Participants set up their virtual workspace and tech configurations based on facilitator recommendations or online guides. Next, they take photos of their workspaces and tech. Finally, they share their set up and live video in the virtual session, which could also be spun into a competition.
Motivate participants to upgrade their workstations so they look, sound, and feel better during online sessions.
1. Before a live session, announce the activity (and competition) including tech tips and set up options. Keep in mind the budget and atmosphere restrictions of your participants. For example, people in an office may not be able to rearrange their space as much as people in their home, and while some new equipment is relatively cheap for regular virtual attendees (like a 50 USD webcam), that may be more than someone might spend for just one short session. Give recommendations for all equipment and budgets. See below for quick tips and recommendations.
2. During a live session, allow participants to show off their workstations using photos and live video. Before and after shots are recommended.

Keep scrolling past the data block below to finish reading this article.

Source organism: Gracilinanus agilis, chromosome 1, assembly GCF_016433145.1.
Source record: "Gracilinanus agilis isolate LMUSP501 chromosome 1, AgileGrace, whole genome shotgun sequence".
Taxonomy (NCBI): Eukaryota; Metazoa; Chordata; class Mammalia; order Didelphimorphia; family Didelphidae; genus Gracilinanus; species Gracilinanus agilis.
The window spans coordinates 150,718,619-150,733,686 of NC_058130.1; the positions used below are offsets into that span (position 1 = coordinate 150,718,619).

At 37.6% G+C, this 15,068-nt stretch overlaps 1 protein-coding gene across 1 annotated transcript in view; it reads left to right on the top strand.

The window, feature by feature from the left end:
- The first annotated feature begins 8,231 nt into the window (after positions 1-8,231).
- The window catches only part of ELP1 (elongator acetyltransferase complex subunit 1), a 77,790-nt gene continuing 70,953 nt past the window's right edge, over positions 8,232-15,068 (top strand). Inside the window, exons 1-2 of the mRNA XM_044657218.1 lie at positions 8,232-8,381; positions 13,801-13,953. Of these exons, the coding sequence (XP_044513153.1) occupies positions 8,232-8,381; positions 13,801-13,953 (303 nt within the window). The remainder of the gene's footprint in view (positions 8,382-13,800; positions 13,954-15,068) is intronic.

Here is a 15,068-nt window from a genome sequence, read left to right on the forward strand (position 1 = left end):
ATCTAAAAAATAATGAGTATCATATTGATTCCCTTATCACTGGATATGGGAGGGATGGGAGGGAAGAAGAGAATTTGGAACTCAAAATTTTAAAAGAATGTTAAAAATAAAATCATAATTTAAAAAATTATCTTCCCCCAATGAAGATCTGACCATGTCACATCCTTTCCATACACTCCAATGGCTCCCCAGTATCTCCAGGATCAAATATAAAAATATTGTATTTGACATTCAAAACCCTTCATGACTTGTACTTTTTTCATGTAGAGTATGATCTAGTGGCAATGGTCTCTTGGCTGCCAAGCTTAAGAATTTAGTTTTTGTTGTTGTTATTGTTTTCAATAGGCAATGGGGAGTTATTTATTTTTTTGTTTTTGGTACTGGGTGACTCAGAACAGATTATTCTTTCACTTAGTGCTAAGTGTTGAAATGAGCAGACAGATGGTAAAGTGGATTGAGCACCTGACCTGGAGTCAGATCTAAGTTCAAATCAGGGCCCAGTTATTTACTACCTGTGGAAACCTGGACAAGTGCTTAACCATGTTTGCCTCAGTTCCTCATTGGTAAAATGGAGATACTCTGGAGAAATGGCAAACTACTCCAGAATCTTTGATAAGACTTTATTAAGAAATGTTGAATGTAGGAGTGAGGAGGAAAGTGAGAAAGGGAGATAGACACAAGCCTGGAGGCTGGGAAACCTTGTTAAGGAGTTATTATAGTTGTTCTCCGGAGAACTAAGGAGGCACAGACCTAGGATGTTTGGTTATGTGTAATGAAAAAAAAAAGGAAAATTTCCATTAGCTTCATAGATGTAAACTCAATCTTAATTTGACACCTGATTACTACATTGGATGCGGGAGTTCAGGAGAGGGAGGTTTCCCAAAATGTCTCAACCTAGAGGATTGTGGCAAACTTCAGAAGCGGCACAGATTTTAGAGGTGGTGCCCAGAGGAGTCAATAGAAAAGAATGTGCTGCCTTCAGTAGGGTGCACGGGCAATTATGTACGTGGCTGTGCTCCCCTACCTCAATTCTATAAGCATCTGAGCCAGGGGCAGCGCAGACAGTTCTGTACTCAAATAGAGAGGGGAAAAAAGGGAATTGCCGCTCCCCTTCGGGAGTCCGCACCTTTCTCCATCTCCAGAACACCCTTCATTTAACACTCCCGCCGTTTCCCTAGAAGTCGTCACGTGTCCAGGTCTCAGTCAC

3. Give feedback, compliments, and competition results as needed.
If participants will present or facilitate during virtual sessions, add other tech and setup considerations to take them from “attendee” to “facilitator.” For example, adding a 2nd camera to display documents or physical tools.
Tech and set up tips
a) Position webcams at eye level. This could be positioning laptops on a stack of books.
b) Webcams are better than built-in laptop cameras, and smartphone cameras can be turned into webcams with simple apps. Read more here.
c) Headsets and microphones are better than using default computer speakers and mics (which can cause echo effects. Most smartphones come with headsets that work nicely.
d) 2nd monitors cost money, but many people have a TV with HDMI, VGA, or wireless display options.
e) Lamps are usually movable, so experiment with lighting.
f) Different rooms create different moods. For fun or practical reasons (like a standing desk workaround), why not set up in the kitchen for a meeting?
g) Objects around the participant that aren’t seen online might add to the participant’s overall comfort in a meeting. Show off nearby objects like coffee pot, an ottoman under the desk, stress ball, or a view out the window.
h) Is there a light behind the participant that can’t be turned off? How might they block the direct light? What about a coat rack or hanging a favorite t-shirt from the ceiling?
i) Virtual backgrounds aren’t a physical setup, but they do reflect what we see behind the user. For participants in less-than-flexible surroundings, virtual backgrounds give many options.